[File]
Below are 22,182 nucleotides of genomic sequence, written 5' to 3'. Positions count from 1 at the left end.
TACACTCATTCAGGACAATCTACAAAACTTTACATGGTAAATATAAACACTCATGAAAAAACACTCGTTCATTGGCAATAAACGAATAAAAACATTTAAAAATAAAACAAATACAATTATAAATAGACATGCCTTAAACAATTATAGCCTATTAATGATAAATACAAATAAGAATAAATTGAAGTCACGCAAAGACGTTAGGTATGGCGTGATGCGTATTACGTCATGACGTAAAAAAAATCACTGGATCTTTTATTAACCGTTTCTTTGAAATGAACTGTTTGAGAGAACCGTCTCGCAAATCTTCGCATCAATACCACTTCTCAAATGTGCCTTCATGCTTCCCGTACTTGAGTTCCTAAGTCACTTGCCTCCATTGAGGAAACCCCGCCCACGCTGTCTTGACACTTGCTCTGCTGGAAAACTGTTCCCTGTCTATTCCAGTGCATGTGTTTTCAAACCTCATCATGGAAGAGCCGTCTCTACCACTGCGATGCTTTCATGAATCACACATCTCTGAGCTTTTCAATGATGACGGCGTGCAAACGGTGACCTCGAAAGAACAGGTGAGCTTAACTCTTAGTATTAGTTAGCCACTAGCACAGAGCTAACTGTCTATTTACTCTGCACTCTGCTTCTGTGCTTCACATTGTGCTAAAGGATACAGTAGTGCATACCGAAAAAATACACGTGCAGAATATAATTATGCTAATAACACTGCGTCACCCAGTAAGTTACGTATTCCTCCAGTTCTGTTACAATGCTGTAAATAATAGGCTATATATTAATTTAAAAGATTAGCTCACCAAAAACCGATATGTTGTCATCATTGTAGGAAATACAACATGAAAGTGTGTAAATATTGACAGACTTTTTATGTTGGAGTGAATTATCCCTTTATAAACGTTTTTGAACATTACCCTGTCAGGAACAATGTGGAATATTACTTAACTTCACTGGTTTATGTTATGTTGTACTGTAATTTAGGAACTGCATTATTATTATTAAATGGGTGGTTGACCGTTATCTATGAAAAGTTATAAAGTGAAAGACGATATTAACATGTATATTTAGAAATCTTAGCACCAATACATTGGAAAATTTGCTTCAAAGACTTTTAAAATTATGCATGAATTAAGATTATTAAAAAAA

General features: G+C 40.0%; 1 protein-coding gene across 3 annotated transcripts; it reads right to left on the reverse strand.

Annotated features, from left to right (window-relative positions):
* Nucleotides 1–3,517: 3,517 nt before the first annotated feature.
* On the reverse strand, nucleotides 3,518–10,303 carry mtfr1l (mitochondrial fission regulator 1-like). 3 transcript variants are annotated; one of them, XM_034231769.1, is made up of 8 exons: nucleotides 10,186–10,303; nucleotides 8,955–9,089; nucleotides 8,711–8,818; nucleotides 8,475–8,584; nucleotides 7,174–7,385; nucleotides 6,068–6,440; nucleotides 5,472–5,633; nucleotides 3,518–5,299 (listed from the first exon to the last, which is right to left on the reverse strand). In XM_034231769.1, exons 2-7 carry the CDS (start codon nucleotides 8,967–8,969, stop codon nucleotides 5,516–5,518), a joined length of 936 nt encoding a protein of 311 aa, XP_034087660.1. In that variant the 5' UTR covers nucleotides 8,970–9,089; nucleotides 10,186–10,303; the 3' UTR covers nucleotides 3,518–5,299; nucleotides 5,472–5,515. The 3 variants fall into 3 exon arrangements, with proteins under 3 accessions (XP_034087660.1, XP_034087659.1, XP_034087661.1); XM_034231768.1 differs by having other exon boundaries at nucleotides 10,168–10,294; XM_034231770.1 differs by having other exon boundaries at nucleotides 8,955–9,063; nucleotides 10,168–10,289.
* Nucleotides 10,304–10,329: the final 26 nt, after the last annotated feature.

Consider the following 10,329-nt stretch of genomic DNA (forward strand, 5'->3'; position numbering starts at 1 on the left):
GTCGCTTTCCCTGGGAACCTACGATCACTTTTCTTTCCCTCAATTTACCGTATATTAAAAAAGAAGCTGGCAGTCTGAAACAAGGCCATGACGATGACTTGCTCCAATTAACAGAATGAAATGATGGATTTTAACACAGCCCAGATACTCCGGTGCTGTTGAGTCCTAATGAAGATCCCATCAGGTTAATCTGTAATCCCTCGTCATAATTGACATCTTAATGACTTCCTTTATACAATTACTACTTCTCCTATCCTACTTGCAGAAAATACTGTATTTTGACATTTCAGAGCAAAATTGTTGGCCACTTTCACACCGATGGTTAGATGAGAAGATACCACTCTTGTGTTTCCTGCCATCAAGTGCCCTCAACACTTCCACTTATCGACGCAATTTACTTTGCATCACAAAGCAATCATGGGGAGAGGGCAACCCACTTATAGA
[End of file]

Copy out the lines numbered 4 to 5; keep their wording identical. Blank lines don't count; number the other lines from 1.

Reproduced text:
Annotated features, from left to right (window-relative positions):
* Nucleotides 1–3,517: 3,517 nt before the first annotated feature.